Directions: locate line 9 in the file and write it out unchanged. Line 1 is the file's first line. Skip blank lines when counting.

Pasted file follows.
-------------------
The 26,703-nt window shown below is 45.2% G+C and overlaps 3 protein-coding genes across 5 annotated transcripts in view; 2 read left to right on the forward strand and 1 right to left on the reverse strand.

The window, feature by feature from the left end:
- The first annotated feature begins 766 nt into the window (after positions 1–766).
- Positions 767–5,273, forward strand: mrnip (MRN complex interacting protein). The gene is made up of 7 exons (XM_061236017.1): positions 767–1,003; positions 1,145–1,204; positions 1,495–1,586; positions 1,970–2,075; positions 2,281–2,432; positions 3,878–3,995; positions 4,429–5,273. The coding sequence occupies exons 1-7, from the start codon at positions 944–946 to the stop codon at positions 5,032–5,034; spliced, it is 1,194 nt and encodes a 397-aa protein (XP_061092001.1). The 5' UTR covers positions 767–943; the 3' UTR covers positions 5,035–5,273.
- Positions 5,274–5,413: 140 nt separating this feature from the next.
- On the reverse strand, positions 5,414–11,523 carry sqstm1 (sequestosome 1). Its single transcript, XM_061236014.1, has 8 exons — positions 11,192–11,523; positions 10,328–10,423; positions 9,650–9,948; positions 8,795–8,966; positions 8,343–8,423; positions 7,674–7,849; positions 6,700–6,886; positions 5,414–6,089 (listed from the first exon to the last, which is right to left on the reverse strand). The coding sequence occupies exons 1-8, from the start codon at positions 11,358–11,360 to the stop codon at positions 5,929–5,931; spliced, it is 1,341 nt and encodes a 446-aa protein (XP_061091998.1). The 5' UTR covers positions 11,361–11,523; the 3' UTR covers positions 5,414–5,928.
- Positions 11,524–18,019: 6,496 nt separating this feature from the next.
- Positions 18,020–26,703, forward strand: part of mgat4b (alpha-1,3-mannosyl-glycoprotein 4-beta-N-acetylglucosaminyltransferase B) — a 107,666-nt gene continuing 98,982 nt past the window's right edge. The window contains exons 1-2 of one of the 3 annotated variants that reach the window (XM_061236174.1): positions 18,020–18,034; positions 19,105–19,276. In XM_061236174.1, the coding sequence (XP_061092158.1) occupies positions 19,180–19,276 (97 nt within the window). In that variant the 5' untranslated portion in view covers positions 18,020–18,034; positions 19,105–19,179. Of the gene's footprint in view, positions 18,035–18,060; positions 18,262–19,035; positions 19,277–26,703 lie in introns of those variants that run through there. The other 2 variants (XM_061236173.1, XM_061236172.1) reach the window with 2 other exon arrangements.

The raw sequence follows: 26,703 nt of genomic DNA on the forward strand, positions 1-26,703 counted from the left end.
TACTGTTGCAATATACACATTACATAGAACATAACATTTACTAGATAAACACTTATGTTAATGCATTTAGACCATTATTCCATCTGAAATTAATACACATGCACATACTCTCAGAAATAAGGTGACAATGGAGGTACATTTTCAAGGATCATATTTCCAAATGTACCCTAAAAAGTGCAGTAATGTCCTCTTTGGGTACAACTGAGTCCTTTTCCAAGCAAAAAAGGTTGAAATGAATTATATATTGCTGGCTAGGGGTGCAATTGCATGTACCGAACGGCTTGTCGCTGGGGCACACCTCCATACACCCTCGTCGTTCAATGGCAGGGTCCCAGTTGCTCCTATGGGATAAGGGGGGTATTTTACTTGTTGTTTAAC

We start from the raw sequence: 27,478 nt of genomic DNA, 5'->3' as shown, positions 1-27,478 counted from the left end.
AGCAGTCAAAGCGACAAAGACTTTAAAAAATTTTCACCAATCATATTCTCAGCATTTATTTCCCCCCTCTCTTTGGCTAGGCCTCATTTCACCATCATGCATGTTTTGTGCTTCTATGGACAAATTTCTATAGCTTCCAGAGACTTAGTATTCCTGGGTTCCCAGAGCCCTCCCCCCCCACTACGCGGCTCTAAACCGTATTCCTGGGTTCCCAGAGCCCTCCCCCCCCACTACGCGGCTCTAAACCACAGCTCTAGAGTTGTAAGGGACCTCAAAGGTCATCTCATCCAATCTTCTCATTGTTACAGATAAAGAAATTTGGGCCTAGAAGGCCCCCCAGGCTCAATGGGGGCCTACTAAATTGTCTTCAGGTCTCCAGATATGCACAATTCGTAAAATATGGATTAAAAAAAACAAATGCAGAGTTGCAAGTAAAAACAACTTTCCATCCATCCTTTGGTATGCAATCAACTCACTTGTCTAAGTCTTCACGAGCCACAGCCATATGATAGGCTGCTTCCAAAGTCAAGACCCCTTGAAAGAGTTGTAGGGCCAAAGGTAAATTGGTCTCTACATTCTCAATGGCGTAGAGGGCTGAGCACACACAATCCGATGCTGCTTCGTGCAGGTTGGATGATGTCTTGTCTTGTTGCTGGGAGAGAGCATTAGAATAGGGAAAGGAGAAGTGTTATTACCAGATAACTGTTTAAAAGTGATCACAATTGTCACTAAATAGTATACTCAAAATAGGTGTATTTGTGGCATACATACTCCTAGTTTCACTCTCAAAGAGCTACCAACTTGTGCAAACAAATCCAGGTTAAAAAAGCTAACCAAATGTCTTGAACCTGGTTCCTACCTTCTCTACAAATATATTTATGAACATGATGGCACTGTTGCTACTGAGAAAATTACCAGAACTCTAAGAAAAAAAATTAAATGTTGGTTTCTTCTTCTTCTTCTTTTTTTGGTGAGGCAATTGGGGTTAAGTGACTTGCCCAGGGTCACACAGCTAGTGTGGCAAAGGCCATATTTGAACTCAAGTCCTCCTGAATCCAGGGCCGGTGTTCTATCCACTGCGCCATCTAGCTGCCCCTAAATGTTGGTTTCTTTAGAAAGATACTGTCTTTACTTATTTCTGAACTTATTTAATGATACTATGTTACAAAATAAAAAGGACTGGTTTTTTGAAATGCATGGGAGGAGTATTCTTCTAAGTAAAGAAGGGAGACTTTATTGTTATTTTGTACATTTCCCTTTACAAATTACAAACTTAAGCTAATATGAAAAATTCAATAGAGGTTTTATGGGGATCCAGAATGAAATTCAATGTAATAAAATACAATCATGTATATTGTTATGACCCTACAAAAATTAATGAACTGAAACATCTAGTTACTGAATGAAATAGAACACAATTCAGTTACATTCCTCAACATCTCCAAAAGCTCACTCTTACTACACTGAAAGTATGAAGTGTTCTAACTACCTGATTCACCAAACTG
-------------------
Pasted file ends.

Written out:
The raw sequence follows: 26,703 nt of genomic DNA on the forward strand, positions 1-26,703 counted from the left end.